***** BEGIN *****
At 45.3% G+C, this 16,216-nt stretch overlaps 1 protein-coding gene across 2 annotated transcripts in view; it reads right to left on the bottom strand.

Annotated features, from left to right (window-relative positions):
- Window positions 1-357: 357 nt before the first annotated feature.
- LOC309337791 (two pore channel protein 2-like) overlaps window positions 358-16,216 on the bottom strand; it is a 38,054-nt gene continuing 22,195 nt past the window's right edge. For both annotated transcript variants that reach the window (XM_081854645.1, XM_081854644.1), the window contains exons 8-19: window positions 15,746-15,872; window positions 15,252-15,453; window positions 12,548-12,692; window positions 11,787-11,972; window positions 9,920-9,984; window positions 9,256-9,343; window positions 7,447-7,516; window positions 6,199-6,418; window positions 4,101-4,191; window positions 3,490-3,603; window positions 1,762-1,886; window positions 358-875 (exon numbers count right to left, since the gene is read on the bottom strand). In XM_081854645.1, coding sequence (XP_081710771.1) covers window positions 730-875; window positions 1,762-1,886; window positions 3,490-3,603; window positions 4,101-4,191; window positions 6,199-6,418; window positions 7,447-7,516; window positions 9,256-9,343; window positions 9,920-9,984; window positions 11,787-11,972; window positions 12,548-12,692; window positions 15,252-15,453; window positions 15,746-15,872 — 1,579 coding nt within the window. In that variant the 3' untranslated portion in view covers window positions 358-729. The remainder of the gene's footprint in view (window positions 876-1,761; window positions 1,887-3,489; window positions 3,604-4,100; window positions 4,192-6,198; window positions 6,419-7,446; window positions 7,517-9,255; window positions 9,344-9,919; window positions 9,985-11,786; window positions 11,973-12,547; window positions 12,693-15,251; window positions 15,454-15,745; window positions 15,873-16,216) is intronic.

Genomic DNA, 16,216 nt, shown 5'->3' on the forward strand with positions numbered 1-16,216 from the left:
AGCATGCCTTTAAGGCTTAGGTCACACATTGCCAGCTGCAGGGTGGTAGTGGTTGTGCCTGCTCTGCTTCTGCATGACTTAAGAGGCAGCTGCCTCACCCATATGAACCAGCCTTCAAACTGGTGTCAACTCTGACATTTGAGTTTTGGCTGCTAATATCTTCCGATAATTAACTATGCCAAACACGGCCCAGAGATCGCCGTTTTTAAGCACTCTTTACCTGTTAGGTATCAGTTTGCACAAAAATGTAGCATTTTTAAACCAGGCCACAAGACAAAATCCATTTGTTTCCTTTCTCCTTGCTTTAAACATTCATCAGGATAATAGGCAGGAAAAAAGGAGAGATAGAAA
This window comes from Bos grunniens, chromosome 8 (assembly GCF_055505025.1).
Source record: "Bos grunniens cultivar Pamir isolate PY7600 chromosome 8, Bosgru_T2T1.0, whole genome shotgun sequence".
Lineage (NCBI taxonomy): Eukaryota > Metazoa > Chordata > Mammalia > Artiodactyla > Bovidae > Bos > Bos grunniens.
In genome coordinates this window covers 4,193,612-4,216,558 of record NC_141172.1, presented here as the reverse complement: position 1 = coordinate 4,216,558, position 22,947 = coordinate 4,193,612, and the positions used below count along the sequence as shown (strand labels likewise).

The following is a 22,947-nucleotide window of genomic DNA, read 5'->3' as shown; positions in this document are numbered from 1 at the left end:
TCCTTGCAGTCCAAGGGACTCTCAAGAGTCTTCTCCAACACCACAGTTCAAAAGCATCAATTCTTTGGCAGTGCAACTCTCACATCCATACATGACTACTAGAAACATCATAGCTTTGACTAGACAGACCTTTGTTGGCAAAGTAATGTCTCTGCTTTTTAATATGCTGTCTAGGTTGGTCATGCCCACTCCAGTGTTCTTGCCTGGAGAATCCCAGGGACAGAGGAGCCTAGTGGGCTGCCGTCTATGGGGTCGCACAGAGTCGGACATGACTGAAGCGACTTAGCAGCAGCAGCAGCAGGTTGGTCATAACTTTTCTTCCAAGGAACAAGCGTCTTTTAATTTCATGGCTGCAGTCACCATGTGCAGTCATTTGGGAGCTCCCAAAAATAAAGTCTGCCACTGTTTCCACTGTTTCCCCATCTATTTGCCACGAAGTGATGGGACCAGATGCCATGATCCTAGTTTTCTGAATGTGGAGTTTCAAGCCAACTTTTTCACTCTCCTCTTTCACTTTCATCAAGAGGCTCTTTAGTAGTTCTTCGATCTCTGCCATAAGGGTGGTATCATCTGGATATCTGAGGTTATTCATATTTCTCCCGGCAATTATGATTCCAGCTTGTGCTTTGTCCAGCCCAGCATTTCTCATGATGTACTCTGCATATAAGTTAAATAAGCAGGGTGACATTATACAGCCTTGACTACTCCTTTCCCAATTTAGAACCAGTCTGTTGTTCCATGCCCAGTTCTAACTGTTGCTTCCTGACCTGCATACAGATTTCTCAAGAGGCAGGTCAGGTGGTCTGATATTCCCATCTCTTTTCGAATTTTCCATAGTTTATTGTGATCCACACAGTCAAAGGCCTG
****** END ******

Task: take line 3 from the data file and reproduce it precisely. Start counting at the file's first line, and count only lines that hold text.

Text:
- Window positions 1-357: 357 nt before the first annotated feature.